Rid of Me
Rating: 1 (library disc)
"Hey, P.J. Harvey!" thought I when I ran across this at the library. "I've read so much about her, I'm really looking forward to hearing this." Then I listened to it. "Have all the critics acquired Macca syndrome (the inability to distinguish good music from bad)?" thought I. "I can't believe this is on a major label."
This disc was a chore to listen to. I don't mean it required a lot of emotional energy or anything, I mean there was a lot of work involved. It would get very quiet, and I'd have to turn it up, then suddenly ear-blastingly loud, requiring more adjustment of the volume. Who engineered this? Don't they know how to use a compressor? Oh, it's Steve Albini, notorious career-wrecking bad-record producer. I don't know why people hire him. They could come to my house and I could make a crappy record on my four-track for a fraction of the cost.
I could live with the lousy production if the music was any good. It's not. You know when you go to an acoustic open-mic night somewhere and one of the performers plucks some rudimentary chords and proceeds to express all their teen angst in "poetic" lyrics with melodies stolen from the Doors, and everyone looks away embarrassed? Imagine it with a rhythm section. That's P.J. Harvey.
I'll admit she has a nice voice, sort of like Chrissie Hynde meets Shirley Manson, but what's the point if it's buried in the mix?
Avoid this record.
Is This Desire?
Rating: 4 (library disc)
On Cole Bozman's recommendation, I checked this out, and he's right, it's a big step up from Rid of Me. The abrasiveness is replaced by dullness, and there are a number of actually pleasant moments.
Throughout the disc, Harvey's voice is brought up in the mix, and she is quite a singer, with great range and control, and a fabulous tone. The production, by Harvey herself and some guys with only one name apiece, sets her voice in usually lush (but not cheesy) layers that set it off nicely.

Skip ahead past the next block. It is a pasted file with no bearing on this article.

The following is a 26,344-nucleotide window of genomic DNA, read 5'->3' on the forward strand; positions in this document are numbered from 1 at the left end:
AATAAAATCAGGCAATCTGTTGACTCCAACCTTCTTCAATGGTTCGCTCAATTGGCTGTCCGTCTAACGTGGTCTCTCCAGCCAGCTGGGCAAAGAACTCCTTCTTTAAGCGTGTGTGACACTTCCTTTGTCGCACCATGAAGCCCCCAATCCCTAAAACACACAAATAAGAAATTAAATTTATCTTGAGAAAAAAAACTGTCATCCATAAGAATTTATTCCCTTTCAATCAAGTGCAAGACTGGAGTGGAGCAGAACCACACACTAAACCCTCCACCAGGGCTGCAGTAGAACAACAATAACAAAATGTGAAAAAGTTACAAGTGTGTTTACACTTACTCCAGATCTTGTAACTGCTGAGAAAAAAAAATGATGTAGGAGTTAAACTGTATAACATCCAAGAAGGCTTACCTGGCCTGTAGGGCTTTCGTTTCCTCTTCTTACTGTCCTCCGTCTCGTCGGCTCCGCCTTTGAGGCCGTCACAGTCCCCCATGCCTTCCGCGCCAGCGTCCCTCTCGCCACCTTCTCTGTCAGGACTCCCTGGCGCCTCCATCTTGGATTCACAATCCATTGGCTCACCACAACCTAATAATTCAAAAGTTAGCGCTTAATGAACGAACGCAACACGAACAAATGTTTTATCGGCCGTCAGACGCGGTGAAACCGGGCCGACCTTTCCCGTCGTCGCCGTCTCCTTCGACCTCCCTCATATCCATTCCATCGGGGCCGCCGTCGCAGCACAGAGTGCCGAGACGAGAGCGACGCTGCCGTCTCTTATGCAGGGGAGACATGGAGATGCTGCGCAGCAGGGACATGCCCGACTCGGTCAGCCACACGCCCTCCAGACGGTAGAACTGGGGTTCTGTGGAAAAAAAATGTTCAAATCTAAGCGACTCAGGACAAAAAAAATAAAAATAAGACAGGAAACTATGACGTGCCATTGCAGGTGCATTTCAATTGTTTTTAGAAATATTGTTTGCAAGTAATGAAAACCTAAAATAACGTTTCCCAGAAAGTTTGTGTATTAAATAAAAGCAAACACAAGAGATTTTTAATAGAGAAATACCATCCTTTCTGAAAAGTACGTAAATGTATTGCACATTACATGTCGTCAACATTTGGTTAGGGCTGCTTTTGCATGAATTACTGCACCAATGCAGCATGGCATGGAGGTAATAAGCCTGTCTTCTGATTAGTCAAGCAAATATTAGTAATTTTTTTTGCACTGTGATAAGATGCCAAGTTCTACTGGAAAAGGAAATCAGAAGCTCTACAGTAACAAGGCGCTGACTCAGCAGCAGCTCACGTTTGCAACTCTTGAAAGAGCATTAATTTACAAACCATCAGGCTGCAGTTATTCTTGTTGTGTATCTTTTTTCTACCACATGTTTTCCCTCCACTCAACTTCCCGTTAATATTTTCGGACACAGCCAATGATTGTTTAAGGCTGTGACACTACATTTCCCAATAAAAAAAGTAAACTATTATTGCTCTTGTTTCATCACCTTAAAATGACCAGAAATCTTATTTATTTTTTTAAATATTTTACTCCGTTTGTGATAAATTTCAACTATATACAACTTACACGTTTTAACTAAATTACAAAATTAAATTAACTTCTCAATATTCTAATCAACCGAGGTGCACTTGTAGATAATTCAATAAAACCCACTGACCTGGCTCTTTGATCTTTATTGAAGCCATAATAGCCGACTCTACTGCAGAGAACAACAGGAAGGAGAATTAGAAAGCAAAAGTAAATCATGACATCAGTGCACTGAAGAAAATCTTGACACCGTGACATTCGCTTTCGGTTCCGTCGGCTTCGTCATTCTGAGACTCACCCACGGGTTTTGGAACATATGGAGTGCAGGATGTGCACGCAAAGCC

The riffs, unfortunately, are rather predictable, such as the three-note pattern on "A Perfect Day Elise" or the Zeppelin-derived (and God knows they probably derived it from somebody else) "The Sky Lit Up." Other times, there are no noticeable rhythms at all, just stately, quiet chords humming along ("The Wind", "Catherine", "Electric Light" - putting those two in a row was a mistake - I thought it was all one song the first time through).
There are a couple great moments - "The River" has a mystical lyric (in the best sense, implying a story of magic overtones) set to a thrillingly dynamic arrangement and moving melody, while "The Garden" bops along to an intriguing beat. Other moments revert to the harsh production of Rid of Me and are almost unlistenable amidst this lushness ("Joy", "My Beautiful Leah").
PJ Harvey is a little confused about where her talents lie - she's a terrific singer with some interesting ideas, but she could definitely use a collaborator to polish her lyrics and arrangements into actual songs instead of collections of musical bits.
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